If you know the stories, you probably know which figure I’m going to settle on as a figure of diminishment: Gollum, who begins life as a light-hearted creature, but whose chance encounter with the One Ring of Sauron drives him to madness and murder, again and again, as he seeks to possess and retain it. Over long years, his body becomes grey and loathsome, and he creeps into a hole deep beneath a mountain, hiding out in a dank underground lake, eating raw fish, and killing anyone he encounters — even as he is consumed by his lust for the ring he has come to possess.
Here, we see how our desire for possession can overcome us, can come to possess us. Here is diminishment.
All this leaves us with a challenge, of course.
What will we do?
If we are young – whether in years or in the maturity of faith – will we listen if the Lord points out to us that “one thing lacking” in us? Whatever it might be?
It might be preoccupation with our possessions. We live in one of the most prosperous cities of one of the most prosperous countries on earth; even those with few things are far more comfortable than most of our ancestors.
It might be our desire for power, however petty. Even in one intimate relationship, it is possible to wreak diabolical damage. And our desire for power over ourselves can contort too.
Or it might be prestige: an obsession to be better than others or to attain some high status. But in truth, it could be many other things as well. Human sin, despite its banality, is diverse.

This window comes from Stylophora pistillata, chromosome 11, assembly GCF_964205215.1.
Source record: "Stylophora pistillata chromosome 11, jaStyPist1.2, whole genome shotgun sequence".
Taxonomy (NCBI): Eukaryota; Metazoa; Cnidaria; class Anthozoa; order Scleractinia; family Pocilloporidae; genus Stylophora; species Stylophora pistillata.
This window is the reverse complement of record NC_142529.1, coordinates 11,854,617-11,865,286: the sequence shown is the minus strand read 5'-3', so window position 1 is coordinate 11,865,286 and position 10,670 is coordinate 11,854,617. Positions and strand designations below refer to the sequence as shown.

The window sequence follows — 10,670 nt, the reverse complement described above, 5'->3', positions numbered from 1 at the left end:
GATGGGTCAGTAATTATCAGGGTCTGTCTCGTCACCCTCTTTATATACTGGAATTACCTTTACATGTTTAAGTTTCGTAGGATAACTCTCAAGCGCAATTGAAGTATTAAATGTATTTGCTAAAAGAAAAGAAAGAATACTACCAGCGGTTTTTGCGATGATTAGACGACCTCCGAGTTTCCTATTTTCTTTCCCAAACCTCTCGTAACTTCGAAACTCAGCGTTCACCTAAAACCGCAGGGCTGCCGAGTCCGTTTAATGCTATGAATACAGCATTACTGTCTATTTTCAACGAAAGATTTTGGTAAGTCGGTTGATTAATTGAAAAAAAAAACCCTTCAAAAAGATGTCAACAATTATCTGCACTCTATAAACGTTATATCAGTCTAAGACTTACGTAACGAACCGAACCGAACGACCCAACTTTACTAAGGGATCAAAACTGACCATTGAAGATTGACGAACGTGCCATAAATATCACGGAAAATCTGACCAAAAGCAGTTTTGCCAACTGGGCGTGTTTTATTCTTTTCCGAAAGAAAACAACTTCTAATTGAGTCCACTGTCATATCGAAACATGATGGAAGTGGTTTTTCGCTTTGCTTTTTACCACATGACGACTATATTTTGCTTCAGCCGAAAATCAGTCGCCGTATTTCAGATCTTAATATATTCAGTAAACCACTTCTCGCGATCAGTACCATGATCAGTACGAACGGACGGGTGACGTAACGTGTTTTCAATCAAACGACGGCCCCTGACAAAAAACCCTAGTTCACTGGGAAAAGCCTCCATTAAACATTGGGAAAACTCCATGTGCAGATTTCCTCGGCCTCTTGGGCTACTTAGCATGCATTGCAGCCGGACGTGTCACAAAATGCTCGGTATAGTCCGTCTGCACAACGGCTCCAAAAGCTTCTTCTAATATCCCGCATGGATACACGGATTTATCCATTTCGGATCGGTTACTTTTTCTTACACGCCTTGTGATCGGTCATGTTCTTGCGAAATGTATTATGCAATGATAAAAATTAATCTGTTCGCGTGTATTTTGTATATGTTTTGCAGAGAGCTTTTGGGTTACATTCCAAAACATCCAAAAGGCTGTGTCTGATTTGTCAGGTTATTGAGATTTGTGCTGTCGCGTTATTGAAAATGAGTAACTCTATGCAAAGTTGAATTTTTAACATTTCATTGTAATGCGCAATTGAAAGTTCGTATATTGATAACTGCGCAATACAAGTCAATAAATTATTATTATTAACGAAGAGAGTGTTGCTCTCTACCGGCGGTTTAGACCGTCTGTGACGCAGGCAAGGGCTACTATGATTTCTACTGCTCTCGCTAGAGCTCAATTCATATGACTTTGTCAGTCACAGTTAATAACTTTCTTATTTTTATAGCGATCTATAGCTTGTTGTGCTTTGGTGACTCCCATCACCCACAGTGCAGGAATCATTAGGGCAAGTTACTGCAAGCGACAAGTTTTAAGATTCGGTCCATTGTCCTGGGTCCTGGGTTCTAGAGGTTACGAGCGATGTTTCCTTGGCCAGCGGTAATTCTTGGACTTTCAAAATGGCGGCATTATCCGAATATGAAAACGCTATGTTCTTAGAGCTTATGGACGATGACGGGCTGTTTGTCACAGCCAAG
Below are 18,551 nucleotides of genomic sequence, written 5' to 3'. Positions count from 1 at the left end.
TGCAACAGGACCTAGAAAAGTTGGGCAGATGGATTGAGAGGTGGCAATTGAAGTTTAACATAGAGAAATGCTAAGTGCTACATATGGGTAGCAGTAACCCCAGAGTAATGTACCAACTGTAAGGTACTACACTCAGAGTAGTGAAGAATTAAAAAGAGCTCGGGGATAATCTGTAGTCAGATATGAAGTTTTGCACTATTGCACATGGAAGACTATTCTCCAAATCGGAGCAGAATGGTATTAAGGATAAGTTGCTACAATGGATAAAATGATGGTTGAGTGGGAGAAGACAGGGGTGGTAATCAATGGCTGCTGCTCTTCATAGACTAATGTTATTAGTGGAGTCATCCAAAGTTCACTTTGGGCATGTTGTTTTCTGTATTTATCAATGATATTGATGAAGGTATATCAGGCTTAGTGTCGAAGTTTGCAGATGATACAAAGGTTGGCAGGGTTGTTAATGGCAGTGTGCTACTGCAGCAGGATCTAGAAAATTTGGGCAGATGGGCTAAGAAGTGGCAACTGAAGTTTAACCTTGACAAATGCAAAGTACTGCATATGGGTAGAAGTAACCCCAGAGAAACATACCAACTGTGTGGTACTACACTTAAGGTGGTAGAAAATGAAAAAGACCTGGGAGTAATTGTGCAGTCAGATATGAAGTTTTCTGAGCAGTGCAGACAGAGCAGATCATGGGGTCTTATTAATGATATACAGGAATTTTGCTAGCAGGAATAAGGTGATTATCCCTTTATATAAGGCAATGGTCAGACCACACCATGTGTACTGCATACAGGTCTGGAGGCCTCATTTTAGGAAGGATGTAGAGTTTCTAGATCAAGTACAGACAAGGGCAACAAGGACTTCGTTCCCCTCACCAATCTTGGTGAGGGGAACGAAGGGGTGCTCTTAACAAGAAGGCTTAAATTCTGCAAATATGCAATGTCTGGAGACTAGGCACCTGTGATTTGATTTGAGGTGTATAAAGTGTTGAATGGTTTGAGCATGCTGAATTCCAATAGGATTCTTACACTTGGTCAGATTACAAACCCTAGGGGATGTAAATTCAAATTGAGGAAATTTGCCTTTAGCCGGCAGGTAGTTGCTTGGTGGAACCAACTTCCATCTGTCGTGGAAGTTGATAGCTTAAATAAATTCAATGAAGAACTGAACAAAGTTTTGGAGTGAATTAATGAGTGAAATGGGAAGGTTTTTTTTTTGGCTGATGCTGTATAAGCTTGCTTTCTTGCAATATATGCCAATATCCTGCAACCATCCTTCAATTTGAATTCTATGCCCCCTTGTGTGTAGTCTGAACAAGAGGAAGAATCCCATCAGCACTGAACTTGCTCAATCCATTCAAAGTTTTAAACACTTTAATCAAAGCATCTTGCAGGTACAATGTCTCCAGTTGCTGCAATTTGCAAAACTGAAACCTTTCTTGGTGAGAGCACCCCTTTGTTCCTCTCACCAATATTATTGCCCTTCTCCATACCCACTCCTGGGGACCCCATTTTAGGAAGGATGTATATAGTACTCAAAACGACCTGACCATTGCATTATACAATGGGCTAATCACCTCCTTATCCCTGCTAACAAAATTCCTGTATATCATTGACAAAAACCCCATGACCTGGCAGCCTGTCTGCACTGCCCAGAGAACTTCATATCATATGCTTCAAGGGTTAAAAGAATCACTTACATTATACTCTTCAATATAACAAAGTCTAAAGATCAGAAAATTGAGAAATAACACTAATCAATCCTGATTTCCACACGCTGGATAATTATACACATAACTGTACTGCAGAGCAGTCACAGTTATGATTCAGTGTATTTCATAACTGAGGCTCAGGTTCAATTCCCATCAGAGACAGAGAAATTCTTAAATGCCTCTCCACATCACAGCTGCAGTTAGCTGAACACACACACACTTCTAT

Some of us might be in another situation, however, and we should ask ourselves: If we have grown wise over many long years of practicing the faith, will we go forth into a greater obedience? To what heights of holiness might we ascend? What depths of love for God and neighbour might we exhibit? To what lengths might we go in serving or in travelling to preach the good news?
New acts of service, greater responsibility for our neighbour and community, deeper love, a continual adventure of faith — these are the fruits God desires for us all. They are the fruits St Benedict showed until the day of his death.
A rich man came to Jesus and asked, “Good teacher, what must I do to inherit eternal life?” He received his answer, and we have received ours. So let us now decide which way we will go: Departing from Christ in sorrow, or turning to him afresh in joy and thanksgiving, and walking in that way trod by St Benedict and all God’s holy ones, the way to eternal life, even Jesus Christ our Lord.